Kernel Rating: 4 out of 5
MPAA Rating: PG Length: 88 minutes
Age Appropriate For: 8+. This film is a spinoff of the “Teen Titans Go!” TV show that airs on Cartoon Network, and the content in the movie is pretty much the same: characters work together to fight crime, so there are some action sequences and cartoon violence, including characters who are viciously beaten, attacked, and run over by a car; there are some flatulence and butt jokes; there is a hint of a light crush between two characters; and there are some jokes that borderline on rude.
‘Teen Titans Go! To the Movies’ is simultaneously a send-up of superhero movies and an homage to it, a spinoff whose music is infectious, jokes are consistently funny, and characters are relatable.
By Roxana Hadadi
How do people become famous, and why? Celebrity is overwhelming in the real world, and in our digital-everywhere age, children too are aware of who is popular and who is not, whether on YouTube or in Hollywood or on the news. Add our cultural obsession with superheroes into the mix and you get “Teen Titans Go! To the Movies,” a self-aware spinoff of the Cartoon Network series that examines why certain figures are beloved and why others are overlooked, and what it really means to be a hero at a time when it seems like every single crime fighter with a mask or a cape is getting their own movie.
If you’re familiar with “Teen Titans Go!”, you know that most of the time, the team isn’t fighting crime; they’re usually hanging out, eating pizza, singing songs, and cracking jokes. But that doesn’t seem to be enough for Robin (voiced by Scott Menville)—he’s sick of seeing every other superhero receive their own movie, which he sees as a sign of acceptance and approval. And when Robin and the rest of the Teen Titans—Cyborg (voiced by Khary Payton), the shapeshifting Beast Boy (voiced by Greg Cipes), the alien princess Starfire (voiced by Hynden Walch), and the sorceress Raven (voiced by Tara Strong)—aren’t even invited to the premiere of the film “Batman Again,” he decides to do something to gain attention for him and his friends.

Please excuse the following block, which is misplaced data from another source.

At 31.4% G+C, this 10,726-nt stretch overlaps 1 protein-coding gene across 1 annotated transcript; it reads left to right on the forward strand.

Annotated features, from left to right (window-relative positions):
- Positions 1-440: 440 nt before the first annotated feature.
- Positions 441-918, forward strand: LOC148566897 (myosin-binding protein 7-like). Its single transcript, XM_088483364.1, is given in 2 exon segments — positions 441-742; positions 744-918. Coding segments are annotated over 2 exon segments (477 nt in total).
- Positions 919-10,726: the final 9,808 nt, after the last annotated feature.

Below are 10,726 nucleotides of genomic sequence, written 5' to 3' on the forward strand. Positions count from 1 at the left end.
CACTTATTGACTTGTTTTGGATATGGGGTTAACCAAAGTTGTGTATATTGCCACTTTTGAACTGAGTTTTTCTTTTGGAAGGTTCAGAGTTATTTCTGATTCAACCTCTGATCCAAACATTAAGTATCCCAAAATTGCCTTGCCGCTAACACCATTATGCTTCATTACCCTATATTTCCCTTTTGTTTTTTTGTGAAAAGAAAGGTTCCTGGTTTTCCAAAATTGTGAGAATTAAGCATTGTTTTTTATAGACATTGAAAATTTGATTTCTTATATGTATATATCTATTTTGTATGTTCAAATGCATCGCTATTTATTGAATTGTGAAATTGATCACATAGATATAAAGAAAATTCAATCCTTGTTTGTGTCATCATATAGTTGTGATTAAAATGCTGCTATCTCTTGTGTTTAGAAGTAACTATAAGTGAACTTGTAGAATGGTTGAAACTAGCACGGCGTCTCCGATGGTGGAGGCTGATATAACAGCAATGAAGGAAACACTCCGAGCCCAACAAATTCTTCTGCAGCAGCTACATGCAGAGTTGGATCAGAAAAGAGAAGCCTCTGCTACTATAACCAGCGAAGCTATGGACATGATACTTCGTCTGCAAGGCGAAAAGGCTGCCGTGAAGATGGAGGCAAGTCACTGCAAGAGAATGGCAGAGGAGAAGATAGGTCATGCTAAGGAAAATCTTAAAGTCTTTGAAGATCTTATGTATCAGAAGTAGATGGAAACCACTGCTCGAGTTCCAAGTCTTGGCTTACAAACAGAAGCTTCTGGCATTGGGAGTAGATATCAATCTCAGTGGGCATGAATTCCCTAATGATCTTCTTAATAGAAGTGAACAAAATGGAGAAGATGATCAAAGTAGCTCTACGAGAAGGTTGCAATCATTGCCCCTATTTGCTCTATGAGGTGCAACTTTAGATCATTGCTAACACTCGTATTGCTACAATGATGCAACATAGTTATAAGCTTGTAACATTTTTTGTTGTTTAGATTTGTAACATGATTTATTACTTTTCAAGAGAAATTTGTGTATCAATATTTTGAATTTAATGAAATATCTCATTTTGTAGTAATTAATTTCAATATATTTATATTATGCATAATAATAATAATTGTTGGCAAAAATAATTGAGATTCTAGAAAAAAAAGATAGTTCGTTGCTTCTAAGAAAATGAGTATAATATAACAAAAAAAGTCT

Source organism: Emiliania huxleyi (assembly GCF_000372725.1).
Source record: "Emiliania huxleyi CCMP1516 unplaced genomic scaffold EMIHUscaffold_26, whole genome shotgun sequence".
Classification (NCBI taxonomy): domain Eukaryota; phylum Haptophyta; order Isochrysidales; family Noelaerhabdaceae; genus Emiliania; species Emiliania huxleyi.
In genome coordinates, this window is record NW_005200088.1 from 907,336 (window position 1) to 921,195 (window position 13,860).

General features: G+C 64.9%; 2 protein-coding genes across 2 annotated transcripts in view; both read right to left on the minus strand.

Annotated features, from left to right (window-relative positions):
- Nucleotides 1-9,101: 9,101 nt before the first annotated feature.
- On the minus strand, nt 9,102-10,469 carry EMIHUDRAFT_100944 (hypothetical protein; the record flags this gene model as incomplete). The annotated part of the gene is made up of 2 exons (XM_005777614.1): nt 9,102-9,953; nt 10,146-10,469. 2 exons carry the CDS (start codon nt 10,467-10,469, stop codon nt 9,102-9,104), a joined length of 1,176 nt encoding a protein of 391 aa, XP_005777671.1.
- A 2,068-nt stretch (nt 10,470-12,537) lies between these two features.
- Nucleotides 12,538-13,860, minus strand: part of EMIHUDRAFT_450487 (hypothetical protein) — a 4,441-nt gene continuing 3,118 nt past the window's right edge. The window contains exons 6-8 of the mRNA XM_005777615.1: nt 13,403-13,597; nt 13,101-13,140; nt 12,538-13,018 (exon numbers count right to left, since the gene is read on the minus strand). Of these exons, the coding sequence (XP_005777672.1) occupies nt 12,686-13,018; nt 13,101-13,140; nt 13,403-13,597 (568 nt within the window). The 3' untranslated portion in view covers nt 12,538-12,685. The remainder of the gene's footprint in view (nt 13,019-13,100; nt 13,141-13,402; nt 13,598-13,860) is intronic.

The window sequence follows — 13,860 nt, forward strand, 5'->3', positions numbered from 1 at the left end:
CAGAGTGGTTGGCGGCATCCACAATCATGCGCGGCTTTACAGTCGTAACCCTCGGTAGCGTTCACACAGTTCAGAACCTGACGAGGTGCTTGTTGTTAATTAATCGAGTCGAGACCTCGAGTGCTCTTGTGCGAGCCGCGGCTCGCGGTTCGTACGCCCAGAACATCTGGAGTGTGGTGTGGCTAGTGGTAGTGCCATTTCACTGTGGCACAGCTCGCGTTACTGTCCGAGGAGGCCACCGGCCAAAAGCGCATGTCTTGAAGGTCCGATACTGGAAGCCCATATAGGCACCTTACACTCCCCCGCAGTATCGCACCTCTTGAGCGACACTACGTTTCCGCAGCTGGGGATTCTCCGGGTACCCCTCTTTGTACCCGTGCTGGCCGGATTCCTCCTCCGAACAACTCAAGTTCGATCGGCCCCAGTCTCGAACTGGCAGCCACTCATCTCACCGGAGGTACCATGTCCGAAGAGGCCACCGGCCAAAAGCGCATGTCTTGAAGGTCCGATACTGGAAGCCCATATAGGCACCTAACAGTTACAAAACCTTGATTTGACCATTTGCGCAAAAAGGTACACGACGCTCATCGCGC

“How do we get an arch nemesis?” the team wonders after they realize that every major superhero has a villain that they never fully vanquish, but fight over and over again to maintain relevance. Lo and behold, there’s a new baddie in town named Slade (voiced by Will Arnett), who steals a crystal and has a nefarious plan. When Robin zeroes in on making Slade their arch nemesis, it seems like he’s one step closer to shaking off the accusations from doubters that “he’s just a sidekick.” But what Robin’s desire for fame does to the Teen Titans fractures friendships—is it really worth it?
“Teen Titans Go! To the Movies” hits that tricky balance between material for children and for older viewers. Younger audience members will get a kick out of the group dynamics, like their shared love for fart jokes, pizza, and their utter devotion to each other, while older viewers will appreciate the shout-outs to lesser-known comic book characters, the mockery of our 24-hour news cycle, and the allusions to ‘80s classics like “Back to the Future” and “Teenage Mutant Ninja Turtles.” But “Teen Titans Go!” doesn’t feel like a divided movie, where one joke is clearly for kids and one joke is clearly for adults. It tonally works because the characters are so fully realized and the relationships so strong, and the variety of jokes (the Teen Titans dramatically saying “Slade” whenever the villain appears, Robin being convinced that his “booty” should be “up in 3D” in his movie, and a log gag involving an on-set bathroom) keep the pace rapid and the humor unrelenting.
And then there are the songs, which are influenced by hip-hop and sound like something straight out of the hit Broadway musical “Hamilton”—they’re energetic, upbeat, and exuberant. How the Teen Titans belt along with their mixtapes and lose themselves in an extended singing sequence with a rainbow-riding tiger voiced by Michael Bolton (I know it sounds crazy written out, but you have to go with it) is the exact kind of enthusiasm that a movie about superheroes, ostensibly a subject we should be sick of by now, needs to set itself apart. But “Teen Titans Go! To the Movies” is really making the point that heroism on a grand scale isn’t that different from being a hero to friends and family, and the clever, joyful way it presents that message is a refreshing change of pace.
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